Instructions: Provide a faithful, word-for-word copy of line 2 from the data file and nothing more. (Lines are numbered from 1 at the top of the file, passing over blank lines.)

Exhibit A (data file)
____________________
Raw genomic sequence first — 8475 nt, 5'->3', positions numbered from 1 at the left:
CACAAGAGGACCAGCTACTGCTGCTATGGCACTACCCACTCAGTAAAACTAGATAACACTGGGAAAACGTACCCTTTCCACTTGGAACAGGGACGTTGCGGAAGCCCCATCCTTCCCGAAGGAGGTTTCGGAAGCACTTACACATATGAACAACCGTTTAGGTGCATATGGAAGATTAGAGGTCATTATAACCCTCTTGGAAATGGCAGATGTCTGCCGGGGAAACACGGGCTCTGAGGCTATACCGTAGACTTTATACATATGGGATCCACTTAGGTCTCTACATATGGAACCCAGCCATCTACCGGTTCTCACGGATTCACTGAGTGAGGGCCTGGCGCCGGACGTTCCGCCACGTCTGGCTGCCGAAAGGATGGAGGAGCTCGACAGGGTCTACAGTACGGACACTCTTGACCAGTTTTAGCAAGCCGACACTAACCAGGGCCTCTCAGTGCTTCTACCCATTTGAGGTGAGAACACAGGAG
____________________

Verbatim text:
CACAAGAGGACCAGCTACTGCTGCTATGGCACTACCCACTCAGTAAAACTAGATAACACTGGGAAAACGTACCCTTTCCACTTGGAACAGGGACGTTGCGGAAGCCCCATCCTTCCCGAAGGAGGTTTCGGAAGCACTTACACATATGAACAACCGTTTAGGTGCATATGGAAGATTAGAGGTCATTATAACCCTCTTGGAAATGGCAGATGTCTGCCGGGGAAACACGGGCTCTGAGGCTATACCGTAGACTTTATACATATGGGATCCACTTAGGTCTCTACATATGGAACCCAGCCATCTACCGGTTCTCACGGATTCACTGAGTGAGGGCCTGGCGCCGGACGTTCCGCCACGTCTGGCTGCCGAAAGGATGGAGGAGCTCGACAGGGTCTACAGTACGGACACTCTTGACCAGTTTTAGCAAGCCGACACTAACCAGGGCCTCTCAGTGCTTCTACCCATTTGAGGTGAGAACACAGGAG